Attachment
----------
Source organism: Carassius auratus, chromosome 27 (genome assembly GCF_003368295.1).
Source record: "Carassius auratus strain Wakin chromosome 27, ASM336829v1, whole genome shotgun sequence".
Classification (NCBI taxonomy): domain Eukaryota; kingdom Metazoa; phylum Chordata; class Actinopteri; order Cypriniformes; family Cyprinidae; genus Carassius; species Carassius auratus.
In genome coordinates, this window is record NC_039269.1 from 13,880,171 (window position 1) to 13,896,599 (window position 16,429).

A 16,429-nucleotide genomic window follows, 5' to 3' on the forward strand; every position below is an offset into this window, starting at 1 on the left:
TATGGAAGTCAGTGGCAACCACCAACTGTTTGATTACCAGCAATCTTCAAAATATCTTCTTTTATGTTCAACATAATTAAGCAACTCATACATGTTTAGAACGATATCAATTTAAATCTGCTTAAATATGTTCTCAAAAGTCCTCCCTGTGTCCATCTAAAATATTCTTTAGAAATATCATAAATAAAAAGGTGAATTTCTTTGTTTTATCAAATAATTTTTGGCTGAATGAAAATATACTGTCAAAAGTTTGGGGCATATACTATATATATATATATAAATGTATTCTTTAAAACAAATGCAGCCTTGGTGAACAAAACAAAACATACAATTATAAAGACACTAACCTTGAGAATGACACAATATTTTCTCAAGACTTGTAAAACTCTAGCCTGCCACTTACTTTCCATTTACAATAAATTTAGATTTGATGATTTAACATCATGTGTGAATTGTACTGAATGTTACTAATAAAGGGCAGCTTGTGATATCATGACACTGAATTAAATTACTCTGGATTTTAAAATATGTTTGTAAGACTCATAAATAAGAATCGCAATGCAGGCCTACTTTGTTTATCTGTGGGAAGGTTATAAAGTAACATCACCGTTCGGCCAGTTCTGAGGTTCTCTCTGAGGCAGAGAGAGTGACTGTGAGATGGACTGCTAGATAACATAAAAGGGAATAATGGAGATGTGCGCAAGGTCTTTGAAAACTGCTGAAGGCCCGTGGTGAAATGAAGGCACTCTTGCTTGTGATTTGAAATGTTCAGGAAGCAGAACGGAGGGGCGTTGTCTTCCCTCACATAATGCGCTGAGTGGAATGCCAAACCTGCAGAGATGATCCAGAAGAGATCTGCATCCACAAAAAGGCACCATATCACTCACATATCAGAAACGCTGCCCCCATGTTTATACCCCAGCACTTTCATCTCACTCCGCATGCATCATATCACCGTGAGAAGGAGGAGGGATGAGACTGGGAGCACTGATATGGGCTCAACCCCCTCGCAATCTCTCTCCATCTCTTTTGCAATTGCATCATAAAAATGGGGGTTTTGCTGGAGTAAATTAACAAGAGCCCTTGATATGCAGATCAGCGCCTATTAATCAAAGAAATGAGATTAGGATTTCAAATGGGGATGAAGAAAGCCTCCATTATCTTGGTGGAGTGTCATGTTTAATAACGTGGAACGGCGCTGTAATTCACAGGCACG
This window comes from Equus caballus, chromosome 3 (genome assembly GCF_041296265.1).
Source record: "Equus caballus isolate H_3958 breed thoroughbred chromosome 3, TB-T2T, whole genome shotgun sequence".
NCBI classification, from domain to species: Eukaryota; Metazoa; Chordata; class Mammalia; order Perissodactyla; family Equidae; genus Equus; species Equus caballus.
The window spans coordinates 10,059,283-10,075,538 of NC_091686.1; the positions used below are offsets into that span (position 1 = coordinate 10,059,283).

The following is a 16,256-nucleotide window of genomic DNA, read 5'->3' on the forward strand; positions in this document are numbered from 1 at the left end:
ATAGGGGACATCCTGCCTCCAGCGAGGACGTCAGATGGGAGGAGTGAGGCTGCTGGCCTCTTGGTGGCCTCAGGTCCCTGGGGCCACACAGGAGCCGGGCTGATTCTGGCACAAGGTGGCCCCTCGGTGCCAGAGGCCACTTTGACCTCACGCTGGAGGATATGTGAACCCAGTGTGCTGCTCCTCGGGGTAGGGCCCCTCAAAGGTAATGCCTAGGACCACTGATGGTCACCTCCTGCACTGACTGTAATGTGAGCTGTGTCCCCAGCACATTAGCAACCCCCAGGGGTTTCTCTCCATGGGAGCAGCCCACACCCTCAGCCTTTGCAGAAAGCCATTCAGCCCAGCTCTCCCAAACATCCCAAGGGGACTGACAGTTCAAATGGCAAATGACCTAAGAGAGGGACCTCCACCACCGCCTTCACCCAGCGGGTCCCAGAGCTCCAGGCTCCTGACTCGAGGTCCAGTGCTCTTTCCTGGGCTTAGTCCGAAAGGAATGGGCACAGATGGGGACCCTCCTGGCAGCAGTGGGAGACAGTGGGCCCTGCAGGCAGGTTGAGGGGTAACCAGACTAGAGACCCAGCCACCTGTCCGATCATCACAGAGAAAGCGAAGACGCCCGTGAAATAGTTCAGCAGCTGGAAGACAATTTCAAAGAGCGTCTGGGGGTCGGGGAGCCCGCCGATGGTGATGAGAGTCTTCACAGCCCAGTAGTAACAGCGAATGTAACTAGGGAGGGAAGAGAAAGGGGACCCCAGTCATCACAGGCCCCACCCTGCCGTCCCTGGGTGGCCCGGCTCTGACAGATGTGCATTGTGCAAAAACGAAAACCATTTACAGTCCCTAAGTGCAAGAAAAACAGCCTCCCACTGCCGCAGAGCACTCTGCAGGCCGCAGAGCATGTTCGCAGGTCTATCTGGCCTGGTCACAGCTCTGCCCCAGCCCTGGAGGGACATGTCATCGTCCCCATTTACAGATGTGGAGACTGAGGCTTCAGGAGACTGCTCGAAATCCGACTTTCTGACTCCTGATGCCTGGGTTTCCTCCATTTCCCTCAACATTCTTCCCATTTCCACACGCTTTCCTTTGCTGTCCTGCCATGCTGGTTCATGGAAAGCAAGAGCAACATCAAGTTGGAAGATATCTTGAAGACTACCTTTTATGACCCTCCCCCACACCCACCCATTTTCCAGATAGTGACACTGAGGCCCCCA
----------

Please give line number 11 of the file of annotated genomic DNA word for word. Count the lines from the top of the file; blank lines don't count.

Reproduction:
The following is a 16,256-nucleotide window of genomic DNA, read 5'->3' on the forward strand; positions in this document are numbered from 1 at the left end: